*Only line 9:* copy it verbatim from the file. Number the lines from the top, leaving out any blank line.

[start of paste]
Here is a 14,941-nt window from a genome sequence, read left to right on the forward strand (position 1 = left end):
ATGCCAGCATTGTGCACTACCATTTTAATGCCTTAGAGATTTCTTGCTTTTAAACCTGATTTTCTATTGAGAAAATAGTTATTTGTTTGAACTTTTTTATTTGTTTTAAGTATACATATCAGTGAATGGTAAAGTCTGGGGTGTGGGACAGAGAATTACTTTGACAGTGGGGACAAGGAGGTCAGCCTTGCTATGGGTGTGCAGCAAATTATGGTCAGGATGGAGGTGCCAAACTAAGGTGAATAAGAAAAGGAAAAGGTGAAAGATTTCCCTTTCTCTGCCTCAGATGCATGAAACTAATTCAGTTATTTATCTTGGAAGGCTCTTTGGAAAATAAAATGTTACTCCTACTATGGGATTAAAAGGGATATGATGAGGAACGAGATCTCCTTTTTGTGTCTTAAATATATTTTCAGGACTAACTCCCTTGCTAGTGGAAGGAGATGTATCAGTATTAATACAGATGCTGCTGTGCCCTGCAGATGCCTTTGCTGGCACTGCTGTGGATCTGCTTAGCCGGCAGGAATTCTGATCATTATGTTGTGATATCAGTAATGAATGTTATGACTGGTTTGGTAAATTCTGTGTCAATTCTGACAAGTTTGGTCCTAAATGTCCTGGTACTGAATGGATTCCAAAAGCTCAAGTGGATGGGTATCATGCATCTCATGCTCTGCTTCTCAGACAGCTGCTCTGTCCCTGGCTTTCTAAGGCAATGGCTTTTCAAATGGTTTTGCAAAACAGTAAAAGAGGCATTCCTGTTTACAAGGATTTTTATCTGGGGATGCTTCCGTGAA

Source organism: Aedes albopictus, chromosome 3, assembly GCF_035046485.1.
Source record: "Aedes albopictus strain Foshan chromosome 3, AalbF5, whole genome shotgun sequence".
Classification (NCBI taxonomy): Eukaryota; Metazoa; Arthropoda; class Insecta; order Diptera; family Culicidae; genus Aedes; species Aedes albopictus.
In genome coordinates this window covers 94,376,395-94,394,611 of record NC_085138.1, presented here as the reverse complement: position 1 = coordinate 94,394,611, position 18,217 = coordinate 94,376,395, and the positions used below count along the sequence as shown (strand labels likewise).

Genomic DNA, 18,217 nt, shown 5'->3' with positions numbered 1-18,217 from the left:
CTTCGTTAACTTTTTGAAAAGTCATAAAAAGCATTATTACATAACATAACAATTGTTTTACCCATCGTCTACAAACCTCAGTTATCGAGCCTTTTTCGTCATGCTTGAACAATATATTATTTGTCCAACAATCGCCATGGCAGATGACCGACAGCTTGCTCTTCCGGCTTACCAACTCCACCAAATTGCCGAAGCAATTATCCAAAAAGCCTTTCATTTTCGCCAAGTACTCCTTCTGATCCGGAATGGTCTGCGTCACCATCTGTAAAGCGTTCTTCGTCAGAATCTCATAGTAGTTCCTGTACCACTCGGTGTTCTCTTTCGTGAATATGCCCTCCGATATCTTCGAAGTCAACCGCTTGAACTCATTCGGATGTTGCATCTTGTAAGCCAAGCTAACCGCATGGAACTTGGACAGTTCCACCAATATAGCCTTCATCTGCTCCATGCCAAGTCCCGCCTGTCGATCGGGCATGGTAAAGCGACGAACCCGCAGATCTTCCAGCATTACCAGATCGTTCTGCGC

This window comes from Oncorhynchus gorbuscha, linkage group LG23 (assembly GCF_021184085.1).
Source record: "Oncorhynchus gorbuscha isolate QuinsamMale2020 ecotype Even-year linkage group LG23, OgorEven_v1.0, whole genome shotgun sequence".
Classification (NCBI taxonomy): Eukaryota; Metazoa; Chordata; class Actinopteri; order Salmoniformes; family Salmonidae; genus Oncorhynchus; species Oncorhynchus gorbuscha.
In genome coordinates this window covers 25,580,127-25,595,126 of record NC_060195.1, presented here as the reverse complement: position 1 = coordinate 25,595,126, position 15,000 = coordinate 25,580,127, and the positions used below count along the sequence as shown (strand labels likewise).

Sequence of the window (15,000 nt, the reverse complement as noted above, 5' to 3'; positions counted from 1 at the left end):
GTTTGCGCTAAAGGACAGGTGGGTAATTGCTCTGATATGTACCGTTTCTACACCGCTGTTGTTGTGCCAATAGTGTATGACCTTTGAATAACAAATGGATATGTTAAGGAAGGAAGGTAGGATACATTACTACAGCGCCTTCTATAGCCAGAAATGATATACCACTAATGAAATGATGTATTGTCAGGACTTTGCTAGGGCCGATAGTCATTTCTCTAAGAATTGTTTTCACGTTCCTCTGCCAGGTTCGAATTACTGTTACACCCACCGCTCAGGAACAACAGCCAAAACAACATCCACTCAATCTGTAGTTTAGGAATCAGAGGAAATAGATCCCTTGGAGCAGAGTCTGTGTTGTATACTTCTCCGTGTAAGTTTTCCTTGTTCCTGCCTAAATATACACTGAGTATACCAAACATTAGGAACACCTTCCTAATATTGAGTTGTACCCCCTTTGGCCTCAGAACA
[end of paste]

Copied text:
This window comes from Oncorhynchus gorbuscha, linkage group LG23 (assembly GCF_021184085.1).